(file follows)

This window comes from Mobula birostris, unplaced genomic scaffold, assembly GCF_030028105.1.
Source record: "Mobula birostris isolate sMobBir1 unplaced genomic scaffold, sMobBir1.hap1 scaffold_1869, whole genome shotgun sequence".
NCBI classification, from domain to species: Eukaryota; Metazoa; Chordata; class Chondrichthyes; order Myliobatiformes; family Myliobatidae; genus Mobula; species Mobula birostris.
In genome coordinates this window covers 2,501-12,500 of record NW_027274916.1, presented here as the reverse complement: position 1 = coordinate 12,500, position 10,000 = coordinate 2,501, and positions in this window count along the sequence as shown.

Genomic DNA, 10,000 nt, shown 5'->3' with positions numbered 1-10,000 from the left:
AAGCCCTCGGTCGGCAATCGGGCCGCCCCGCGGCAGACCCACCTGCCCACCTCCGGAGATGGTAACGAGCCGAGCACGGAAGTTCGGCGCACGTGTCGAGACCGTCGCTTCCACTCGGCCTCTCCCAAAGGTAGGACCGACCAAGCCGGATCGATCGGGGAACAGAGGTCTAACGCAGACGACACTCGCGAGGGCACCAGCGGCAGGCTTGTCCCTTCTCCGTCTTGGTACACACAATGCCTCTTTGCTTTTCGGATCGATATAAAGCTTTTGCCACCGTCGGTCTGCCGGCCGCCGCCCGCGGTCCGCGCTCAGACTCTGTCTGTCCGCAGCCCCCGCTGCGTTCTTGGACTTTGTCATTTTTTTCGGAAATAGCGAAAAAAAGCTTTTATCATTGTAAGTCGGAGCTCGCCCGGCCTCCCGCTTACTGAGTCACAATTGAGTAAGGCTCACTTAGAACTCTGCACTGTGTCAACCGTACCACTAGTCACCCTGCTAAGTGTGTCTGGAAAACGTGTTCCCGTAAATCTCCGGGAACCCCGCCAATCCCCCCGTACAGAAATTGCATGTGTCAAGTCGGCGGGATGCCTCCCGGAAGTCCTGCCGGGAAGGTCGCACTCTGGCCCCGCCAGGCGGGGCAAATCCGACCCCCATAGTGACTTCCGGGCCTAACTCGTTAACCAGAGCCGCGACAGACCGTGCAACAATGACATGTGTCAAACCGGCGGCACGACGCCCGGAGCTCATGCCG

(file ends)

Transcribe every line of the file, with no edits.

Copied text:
This window comes from Mobula birostris, unplaced genomic scaffold, assembly GCF_030028105.1.
Source record: "Mobula birostris isolate sMobBir1 unplaced genomic scaffold, sMobBir1.hap1 scaffold_1869, whole genome shotgun sequence".
NCBI classification, from domain to species: Eukaryota; Metazoa; Chordata; class Chondrichthyes; order Myliobatiformes; family Myliobatidae; genus Mobula; species Mobula birostris.
In genome coordinates this window covers 2,501-12,500 of record NW_027274916.1, presented here as the reverse complement: position 1 = coordinate 12,500, position 10,000 = coordinate 2,501, and positions in this window count along the sequence as shown.

Genomic DNA, 10,000 nt, shown 5'->3' with positions numbered 1-10,000 from the left:
AAGCCCTCGGTCGGCAATCGGGCCGCCCCGCGGCAGACCCACCTGCCCACCTCCGGAGATGGTAACGAGCCGAGCACGGAAGTTCGGCGCACGTGTCGAGACCGTCGCTTCCACTCGGCCTCTCCCAAAGGTAGGACCGACCAAGCCGGATCGATCGGGGAACAGAGGTCTAACGCAGACGACACTCGCGAGGGCACCAGCGGCAGGCTTGTCCCTTCTCCGTCTTGGTACACACAATGCCTCTTTGCTTTTCGGATCGATATAAAGCTTTTGCCACCGTCGGTCTGCCGGCCGCCGCCCGCGGTCCGCGCTCAGACTCTGTCTGTCCGCAGCCCCCGCTGCGTTCTTGGACTTTGTCATTTTTTTCGGAAATAGCGAAAAAAAGCTTTTATCATTGTAAGTCGGAGCTCGCCCGGCCTCCCGCTTACTGAGTCACAATTGAGTAAGGCTCACTTAGAACTCTGCACTGTGTCAACCGTACCACTAGTCACCCTGCTAAGTGTGTCTGGAAAACGTGTTCCCGTAAATCTCCGGGAACCCCGCCAATCCCCCCGTACAGAAATTGCATGTGTCAAGTCGGCGGGATGCCTCCCGGAAGTCCTGCCGGGAAGGTCGCACTCTGGCCCCGCCAGGCGGGGCAAATCCGACCCCCATAGTGACTTCCGGGCCTAACTCGTTAACCAGAGCCGCGACAGACCGTGCAACAATGACATGTGTCAAACCGGCGGCACGACGCCCGGAGCTCATGCCG